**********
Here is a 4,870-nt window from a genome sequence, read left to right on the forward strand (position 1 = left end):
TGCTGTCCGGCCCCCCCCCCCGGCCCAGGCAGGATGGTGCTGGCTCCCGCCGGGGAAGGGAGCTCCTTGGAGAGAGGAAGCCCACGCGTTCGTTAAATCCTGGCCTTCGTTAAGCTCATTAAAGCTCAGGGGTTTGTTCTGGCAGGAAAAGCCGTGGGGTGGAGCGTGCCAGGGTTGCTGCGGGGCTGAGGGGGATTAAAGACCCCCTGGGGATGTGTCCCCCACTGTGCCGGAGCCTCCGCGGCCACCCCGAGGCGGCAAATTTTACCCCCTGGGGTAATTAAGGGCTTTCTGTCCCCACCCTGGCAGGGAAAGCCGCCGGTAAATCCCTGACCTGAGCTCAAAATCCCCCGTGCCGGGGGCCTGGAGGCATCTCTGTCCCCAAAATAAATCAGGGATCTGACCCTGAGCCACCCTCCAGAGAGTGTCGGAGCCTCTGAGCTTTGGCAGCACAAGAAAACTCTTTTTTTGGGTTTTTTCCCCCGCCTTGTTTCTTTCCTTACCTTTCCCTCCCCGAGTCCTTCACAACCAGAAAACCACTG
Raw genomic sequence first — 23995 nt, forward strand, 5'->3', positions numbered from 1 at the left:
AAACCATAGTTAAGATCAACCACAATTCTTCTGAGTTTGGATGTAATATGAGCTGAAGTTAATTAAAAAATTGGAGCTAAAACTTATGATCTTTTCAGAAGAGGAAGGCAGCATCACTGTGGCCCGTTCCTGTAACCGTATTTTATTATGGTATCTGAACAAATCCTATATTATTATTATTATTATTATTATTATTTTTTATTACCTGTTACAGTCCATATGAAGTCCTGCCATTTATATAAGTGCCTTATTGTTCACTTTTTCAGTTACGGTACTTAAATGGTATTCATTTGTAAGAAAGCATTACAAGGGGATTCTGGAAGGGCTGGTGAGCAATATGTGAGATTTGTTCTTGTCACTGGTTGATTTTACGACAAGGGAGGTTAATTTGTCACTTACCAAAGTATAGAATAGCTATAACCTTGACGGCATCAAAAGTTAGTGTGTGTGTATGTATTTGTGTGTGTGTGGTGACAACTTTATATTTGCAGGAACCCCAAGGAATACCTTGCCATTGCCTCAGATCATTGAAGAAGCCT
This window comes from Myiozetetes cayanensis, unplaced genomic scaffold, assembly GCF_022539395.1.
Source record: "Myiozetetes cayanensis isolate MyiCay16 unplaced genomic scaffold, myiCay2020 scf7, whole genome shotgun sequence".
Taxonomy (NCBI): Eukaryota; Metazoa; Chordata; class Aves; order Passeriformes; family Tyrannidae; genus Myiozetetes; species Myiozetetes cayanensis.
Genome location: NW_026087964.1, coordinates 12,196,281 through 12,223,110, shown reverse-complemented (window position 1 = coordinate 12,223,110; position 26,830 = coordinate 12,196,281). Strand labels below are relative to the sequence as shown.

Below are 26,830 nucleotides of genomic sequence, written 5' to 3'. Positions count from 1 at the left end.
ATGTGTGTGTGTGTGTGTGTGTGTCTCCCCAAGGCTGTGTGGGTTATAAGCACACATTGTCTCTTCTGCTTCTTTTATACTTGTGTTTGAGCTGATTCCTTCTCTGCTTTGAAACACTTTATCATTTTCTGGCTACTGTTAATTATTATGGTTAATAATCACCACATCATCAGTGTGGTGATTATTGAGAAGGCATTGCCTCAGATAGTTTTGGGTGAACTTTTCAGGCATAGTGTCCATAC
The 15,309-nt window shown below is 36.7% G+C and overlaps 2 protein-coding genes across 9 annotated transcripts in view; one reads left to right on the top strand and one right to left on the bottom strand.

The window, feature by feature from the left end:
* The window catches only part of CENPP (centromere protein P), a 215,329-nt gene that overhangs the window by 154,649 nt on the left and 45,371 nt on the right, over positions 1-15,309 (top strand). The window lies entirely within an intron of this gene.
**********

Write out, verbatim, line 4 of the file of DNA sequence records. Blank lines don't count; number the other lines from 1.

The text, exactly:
AAACCATAGTTAAGATCAACCACAATTCTTCTGAGTTTGGATGTAATATGAGCTGAAGTTAATTAAAAAATTGGAGCTAAAACTTATGATCTTTTCAGAAGAGGAAGGCAGCATCACTGTGGCCCGTTCCTGTAACCGTATTTTATTATGGTATCTGAACAAATCCTATATTATTATTATTATTATTATTATTATTTTTTATTACCTGTTACAGTCCATATGAAGTCCTGCCATTTATATAAGTGCCTTATTGTTCACTTTTTCAGTTACGGTACTTAAATGGTATTCATTTGTAAGAAAGCATTACAAGGGGATTCTGGAAGGGCTGGTGAGCAATATGTGAGATTTGTTCTTGTCACTGGTTGATTTTACGACAAGGGAGGTTAATTTGTCACTTACCAAAGTATAGAATAGCTATAACCTTGACGGCATCAAAAGTTAGTGTGTGTGTATGTATTTGTGTGTGTGTGGTGACAACTTTATATTTGCAGGAACCCCAAGGAATACCTTGCCATTGCCTCAGATCATTGAAGAAGCCT